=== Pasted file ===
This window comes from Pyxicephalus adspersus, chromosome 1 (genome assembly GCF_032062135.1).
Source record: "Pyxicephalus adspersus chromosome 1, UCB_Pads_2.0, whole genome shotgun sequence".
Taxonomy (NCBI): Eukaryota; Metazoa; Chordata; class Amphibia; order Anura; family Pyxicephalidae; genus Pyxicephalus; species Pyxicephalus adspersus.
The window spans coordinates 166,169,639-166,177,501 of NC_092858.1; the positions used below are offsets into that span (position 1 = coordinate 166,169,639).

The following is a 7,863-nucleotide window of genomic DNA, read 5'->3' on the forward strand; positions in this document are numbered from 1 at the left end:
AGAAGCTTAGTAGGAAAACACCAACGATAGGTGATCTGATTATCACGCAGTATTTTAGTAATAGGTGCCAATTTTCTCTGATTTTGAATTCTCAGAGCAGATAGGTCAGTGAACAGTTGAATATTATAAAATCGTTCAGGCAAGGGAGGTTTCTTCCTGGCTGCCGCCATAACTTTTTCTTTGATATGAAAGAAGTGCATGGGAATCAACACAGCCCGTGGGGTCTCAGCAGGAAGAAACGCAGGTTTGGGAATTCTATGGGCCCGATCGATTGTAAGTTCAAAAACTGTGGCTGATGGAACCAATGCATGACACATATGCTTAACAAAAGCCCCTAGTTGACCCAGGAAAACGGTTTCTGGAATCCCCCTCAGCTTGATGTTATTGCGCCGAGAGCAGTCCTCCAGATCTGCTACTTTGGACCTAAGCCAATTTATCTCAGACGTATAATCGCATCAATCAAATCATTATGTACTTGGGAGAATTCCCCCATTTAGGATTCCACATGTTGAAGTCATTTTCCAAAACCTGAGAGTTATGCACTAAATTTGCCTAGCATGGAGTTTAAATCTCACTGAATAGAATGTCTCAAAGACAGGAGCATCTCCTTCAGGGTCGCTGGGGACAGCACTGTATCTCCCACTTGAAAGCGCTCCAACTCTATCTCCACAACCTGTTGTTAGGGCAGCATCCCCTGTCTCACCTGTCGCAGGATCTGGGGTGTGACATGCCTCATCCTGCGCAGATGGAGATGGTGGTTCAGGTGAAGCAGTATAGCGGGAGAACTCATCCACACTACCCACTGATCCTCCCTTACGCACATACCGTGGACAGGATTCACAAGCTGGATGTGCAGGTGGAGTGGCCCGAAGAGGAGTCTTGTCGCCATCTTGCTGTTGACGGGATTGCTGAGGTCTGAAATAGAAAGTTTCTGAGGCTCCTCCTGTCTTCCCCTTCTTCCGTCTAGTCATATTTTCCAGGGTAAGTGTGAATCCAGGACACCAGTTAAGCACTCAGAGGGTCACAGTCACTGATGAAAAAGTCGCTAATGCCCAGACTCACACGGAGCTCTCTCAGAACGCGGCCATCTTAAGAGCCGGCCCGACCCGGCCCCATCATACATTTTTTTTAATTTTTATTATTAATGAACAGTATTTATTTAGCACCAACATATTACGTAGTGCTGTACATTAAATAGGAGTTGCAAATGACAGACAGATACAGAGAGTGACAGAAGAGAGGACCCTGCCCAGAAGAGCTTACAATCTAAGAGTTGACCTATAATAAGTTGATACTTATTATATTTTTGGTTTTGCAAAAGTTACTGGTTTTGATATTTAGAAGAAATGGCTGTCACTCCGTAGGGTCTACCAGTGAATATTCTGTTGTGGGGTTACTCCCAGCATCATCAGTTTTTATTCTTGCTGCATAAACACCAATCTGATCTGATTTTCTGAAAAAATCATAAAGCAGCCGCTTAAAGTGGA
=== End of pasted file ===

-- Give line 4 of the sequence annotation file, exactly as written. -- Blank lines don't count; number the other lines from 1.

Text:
The window spans coordinates 166,169,639-166,177,501 of NC_092858.1; the positions used below are offsets into that span (position 1 = coordinate 166,169,639).